Sermon Evaluation Redux

I suggested here a few weeks ago that expositors should have some sort of mechanism in place whereby they are receiving regular feedback on their sermons. This feedback should be a balance between correction and encouragement. There is no one method of attaining this so I simply gave a few suggestions (some of which I’ve used and some remain untested). A few responses both on the blog and through private conversation questioned if such a thing is possible or beneficial. Suffice to say, if the last time you received constructive feedback was in a seminary classroom then you might be overdue. How about a few more examples?

Mark Dever regularly sits down with his army of interns to go over the message soon after it is preached. I’m sure this helps the preacher know what is affective and what is not. However, this also provides a teaching lab whereby young guys can see how a sermon is constructed and subsequently preached.

Josh Harris has recently confessed
that he emails his notes on Saturday to C. J. Mahaney and Bob Kauflin so they can give editorial feedback. Harris writes,

Two weeks ago, CJ took a full hour late Saturday to help me rework my message on 1 Cor. 7:1-7. His help was very important in striking the right tone and he crafted the closing comments that drew people’s attention to the “shadow of the cross” that fell across the passage. Bob consistently and speedily returns my manuscript with suggested edits that always help it be tighter and sharper. Many times he gives me better words in sections.

I’m aware that there are some negatives that could be raised against what I’m saying here. No pastor in his right mind would want to invite unfettered criticism from folks who know little of what they’re talking about. I’m not asking for Miss. Suzy Pew-warmer to let me know if I got the sense of the genitive correct or not. I’m also not suggesting that you mail your notes to your enemies. I’m arguing, that at a basic level we should have at least one or two men who love us enough to help us grow and flourish in the preaching ministry that Christ has called us to. However be warned because asking for sermon evaluation also highlights other issues in pastoral ministry. What sort of leaders have you surrounded yourself with? Have you created a ministry where you are “indispensable” or worse “unapproachable”? Were it not for key men along the way of my ministerial development I would have burned-out long ago and my sermons might have become nothing more than polished artifacts in the museum of washed-up preachers. By God’s grace through a few helpful brothers I can say with the Apostle, “Not that we are adequate in ourselves to consider anything as coming from ourselves, but our adequacy is from God” (2 Cor. 3:5).

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2 responses to this post.

  1. You are right on track. As the only pastor (no elders yet, only deacons that know how to pass out bread and juice for communion) of a small rural church I never know how the preaching is going. This is my first pulpit and with no seminary preaching class I am left hanging. I am trying to put together a pastoral council with a few godly men in the church and meet often to grow and discuss but also give me feedback on the teaching and preaching. In the setting I am in, all I get is “good sermon brother Jason”. While some probably mean it, I also get that response from the 80 year old fellow who was asleep the whole time.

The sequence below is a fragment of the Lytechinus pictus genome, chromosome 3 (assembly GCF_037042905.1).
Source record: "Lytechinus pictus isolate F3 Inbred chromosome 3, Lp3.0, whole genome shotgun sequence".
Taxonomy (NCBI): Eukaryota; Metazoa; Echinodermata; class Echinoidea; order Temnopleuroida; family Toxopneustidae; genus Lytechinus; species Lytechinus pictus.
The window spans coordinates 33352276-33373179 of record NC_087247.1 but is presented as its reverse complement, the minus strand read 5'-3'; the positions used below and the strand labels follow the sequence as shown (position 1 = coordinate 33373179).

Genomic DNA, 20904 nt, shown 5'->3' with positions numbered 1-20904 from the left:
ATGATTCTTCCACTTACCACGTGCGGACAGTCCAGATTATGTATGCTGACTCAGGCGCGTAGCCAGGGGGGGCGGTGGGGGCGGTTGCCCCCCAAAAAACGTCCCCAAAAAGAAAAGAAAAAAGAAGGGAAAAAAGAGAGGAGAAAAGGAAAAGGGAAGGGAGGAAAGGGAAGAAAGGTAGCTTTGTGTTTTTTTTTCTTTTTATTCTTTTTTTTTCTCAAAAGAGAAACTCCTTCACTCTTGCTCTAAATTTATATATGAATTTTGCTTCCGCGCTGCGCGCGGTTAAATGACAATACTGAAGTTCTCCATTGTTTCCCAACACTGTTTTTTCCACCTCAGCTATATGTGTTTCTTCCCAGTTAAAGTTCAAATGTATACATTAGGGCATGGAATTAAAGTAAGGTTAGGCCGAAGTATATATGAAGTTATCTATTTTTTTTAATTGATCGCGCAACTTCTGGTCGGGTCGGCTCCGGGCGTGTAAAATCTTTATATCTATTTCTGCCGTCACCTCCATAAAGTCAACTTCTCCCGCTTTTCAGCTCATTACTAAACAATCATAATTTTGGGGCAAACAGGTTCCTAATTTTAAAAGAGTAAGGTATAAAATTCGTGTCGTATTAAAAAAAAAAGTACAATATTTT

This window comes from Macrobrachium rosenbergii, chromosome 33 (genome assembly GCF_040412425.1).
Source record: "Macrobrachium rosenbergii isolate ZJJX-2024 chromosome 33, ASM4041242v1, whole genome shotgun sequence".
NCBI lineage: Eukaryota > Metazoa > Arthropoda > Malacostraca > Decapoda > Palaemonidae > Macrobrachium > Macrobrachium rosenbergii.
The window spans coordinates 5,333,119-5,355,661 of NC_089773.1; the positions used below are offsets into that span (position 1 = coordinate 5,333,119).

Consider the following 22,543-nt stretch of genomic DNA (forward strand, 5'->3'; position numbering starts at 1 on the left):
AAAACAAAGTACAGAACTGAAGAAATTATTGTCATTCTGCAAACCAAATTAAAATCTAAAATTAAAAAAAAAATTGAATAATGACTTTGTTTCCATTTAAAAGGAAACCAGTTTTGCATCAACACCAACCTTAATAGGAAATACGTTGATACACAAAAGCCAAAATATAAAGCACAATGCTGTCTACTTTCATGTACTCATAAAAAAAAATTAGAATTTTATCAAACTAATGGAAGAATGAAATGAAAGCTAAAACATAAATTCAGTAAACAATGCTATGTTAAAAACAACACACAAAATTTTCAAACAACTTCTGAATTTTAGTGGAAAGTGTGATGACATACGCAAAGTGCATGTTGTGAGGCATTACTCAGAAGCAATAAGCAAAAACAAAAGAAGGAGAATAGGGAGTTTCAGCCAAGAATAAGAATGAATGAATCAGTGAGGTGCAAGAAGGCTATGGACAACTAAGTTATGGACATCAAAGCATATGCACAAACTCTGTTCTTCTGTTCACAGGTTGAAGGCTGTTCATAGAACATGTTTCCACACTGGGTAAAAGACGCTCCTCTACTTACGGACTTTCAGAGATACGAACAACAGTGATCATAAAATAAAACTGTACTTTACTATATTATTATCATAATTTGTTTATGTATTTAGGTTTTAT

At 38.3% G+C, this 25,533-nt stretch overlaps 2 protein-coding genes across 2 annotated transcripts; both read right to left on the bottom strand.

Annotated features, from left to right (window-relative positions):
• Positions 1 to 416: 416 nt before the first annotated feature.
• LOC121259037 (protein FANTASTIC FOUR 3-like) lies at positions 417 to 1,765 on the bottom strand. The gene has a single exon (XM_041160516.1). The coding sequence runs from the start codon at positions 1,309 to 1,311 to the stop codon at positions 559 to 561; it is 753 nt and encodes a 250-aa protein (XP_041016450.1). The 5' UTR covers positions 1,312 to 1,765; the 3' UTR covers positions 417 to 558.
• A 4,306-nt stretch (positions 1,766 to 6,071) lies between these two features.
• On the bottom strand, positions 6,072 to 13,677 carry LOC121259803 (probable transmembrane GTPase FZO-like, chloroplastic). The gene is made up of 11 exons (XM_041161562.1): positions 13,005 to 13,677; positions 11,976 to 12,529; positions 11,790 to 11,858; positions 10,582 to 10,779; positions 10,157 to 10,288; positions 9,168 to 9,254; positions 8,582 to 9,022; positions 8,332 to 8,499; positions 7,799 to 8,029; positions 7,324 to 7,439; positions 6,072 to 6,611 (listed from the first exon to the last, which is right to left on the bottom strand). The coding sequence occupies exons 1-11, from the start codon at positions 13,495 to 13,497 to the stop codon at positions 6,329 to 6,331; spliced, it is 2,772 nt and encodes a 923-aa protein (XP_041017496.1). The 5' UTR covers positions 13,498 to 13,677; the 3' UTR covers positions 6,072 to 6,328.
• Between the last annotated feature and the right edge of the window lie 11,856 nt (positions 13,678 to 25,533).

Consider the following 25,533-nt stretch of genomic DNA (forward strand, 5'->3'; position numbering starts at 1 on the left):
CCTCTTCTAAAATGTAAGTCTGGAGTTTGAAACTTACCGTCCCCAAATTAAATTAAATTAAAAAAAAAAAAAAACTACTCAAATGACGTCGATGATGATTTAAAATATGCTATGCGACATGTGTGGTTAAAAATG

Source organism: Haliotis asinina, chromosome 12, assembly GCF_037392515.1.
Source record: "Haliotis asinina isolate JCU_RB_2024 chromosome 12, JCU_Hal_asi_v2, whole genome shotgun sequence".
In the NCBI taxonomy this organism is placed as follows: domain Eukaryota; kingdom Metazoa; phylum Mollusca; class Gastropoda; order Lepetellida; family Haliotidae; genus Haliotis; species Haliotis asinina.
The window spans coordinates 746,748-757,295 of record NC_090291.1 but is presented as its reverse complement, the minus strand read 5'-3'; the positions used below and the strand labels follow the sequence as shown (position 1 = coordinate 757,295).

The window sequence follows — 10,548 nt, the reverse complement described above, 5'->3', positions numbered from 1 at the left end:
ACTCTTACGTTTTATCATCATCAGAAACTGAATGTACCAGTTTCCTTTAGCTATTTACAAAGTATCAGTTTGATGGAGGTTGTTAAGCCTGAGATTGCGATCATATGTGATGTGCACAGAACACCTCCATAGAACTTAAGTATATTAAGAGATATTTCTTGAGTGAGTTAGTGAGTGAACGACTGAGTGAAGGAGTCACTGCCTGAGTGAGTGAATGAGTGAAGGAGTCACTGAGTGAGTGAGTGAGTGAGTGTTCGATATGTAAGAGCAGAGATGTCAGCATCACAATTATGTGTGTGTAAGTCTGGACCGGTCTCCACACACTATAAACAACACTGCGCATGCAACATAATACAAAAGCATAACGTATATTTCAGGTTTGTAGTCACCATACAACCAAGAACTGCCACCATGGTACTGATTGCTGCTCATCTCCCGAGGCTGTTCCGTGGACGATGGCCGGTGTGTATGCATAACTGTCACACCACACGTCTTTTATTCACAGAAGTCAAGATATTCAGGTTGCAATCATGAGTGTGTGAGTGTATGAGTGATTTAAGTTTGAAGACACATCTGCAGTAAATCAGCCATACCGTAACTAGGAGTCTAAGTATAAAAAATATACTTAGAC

We all need evaluation in our ministry to make sure we have not drifted off or we have not stopped growing and feeding the church. I hear some seasoned pastors of many years preaching the same topic over and over because they are comfortable with it but they are not growing and the people are not growing.

    We always need other godly people in our lives who are not scared to tell us “how it is”.

  2. A year or so ago a book came out called the “Art and Craft of Biblical Preaching.” I think that is a great title because preaching is both an art and a craft. The craft part is pretty easy to be evaluated on. If you are a craftsman building a brick wall, it is easy to see whether the wall is straight and solid. The thing that I have difficulty with is being evaluated on the artistic side of things. Any time you do anything creative or artistic, you are being vulnerable. Because of this vulnerability factor, the evaluation process must be a safe process.

    We are thinking through all of this stuff right now at my church. We are trying to put together a system for evaluating the preaching. I know that evaluation is important, but it is equally important that we protect the pastors. They don’t need to be harassed by their enemies through an evaluation form. The people that we will let evaluate the preaching will be trusted members of our teaching team or people with whom we have shared the vision of what evaluation is all about. It is supposed to be a safe process. Any criticism much be constructive. The evaluator should be prayerfully critiquing the message.

    Another thing to note is how important it is for us to evaluate ourselves after we preach (as painful as that is!). I know I fall short in this area. It is easier to not evaluate yourself. I think it may be more helpful to listen to your own preaching than it is to see what others though about it. Probably the most powerful thing that outside evaluators will do for us is uncovering any “blind spots” that we may have when it comes to preaching – things that we wouldn’t see of hear even if we did evaluate ourselves.

    I enjoy your blog,
    Donnie Johnson

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